Considerate Claims: Alberta to allow not-at-fault drivers to pursue claims through own carrier

Edmonton, Alberta — Changes are on the way for the Alberta auto insurance industry as the provincial government announced new measures to streamline claims processing for not-at-fault drivers.

Starting Jan. 1, drivers will be able to claim vehicle damage that they are not responsible for to their own insurance company and not that of the at-fault driver.

The new coverage, known as direct compensation for property damage (DCPD), is legislated in Bill 41, the Insurance Amendment Act, which was passed into law almost a year ago.

The Insurance Bureau of Canada’s western vice-president, Aaron Sutherland, says this will create a more efficient system in Alberta, and one that aligns with similar systems in other provinces.

“Your own insurance company will pay for repairs to your vehicle when you are not at fault for an accident,” said Sutherland.

“If someone else hits your car, it requires your insurance company to subrogate those damages back to the insurer of the at-fault driver. That can lead to complications, that can lead to delays, and this (change) eliminates all of that.”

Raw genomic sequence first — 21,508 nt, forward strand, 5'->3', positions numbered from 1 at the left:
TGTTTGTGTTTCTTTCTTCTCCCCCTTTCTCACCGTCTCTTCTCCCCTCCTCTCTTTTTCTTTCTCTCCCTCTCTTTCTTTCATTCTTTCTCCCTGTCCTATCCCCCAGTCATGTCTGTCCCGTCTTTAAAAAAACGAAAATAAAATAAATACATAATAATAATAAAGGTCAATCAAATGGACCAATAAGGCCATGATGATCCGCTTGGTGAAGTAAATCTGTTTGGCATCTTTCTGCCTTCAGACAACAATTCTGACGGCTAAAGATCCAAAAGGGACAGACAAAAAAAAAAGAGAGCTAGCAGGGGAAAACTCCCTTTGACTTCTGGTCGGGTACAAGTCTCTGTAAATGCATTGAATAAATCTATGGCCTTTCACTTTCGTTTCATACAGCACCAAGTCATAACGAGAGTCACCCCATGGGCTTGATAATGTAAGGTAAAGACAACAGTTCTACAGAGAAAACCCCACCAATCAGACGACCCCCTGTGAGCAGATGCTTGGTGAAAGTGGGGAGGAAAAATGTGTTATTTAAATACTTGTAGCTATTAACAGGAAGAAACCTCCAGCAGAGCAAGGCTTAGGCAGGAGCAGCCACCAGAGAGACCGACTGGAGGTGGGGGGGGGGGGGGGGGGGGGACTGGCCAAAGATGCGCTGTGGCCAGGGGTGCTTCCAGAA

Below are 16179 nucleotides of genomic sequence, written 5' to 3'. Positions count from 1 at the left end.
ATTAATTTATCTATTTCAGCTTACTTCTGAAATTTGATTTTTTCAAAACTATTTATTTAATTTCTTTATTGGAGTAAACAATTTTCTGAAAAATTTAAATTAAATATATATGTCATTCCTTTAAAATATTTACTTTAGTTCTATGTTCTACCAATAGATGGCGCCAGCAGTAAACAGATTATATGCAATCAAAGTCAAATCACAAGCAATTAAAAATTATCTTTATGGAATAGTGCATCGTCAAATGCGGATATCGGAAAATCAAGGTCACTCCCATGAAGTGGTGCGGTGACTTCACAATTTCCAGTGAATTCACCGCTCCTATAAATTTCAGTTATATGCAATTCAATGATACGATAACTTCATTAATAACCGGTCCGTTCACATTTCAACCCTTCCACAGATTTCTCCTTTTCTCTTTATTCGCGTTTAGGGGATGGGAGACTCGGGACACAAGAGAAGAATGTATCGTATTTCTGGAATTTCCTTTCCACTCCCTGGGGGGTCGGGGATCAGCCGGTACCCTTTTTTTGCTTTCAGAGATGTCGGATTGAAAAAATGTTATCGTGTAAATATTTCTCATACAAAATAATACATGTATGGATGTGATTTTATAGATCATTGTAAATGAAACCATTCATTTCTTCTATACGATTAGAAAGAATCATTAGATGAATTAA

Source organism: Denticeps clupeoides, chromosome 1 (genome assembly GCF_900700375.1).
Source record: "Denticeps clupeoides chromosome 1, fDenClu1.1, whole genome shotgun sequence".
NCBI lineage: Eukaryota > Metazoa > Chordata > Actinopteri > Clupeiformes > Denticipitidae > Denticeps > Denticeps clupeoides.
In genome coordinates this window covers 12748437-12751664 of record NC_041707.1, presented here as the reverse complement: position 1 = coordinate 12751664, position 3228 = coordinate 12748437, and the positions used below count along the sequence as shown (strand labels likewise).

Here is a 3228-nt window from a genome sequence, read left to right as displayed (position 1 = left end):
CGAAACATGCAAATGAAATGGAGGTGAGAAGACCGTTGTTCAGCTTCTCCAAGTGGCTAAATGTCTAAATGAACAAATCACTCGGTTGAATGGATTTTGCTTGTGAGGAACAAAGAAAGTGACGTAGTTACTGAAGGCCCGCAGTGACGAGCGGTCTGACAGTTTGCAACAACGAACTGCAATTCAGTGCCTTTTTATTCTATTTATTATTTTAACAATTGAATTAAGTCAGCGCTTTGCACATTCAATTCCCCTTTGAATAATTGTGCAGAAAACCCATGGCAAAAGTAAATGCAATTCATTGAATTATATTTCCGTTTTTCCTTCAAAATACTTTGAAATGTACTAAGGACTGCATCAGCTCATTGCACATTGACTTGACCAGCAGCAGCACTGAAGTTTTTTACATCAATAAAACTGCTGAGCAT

DCPD regulation sets out rules for determining who is at fault in more than 40 “accident scenarios,” but those rules do not apply to other types of claims, such as bodily injury. DCPD does not prevent drivers from pursuing legal action for other damages, such as injury damages from an automobile accident or other property damage that is not covered under DCPD.

According to the IBC, 73 percent of drivers will see no change to their premiums or either an increase or decrease of up to five percent. However, it adds, nine percent will see an increase of five percent more, while 18 percent will save more than five percent.


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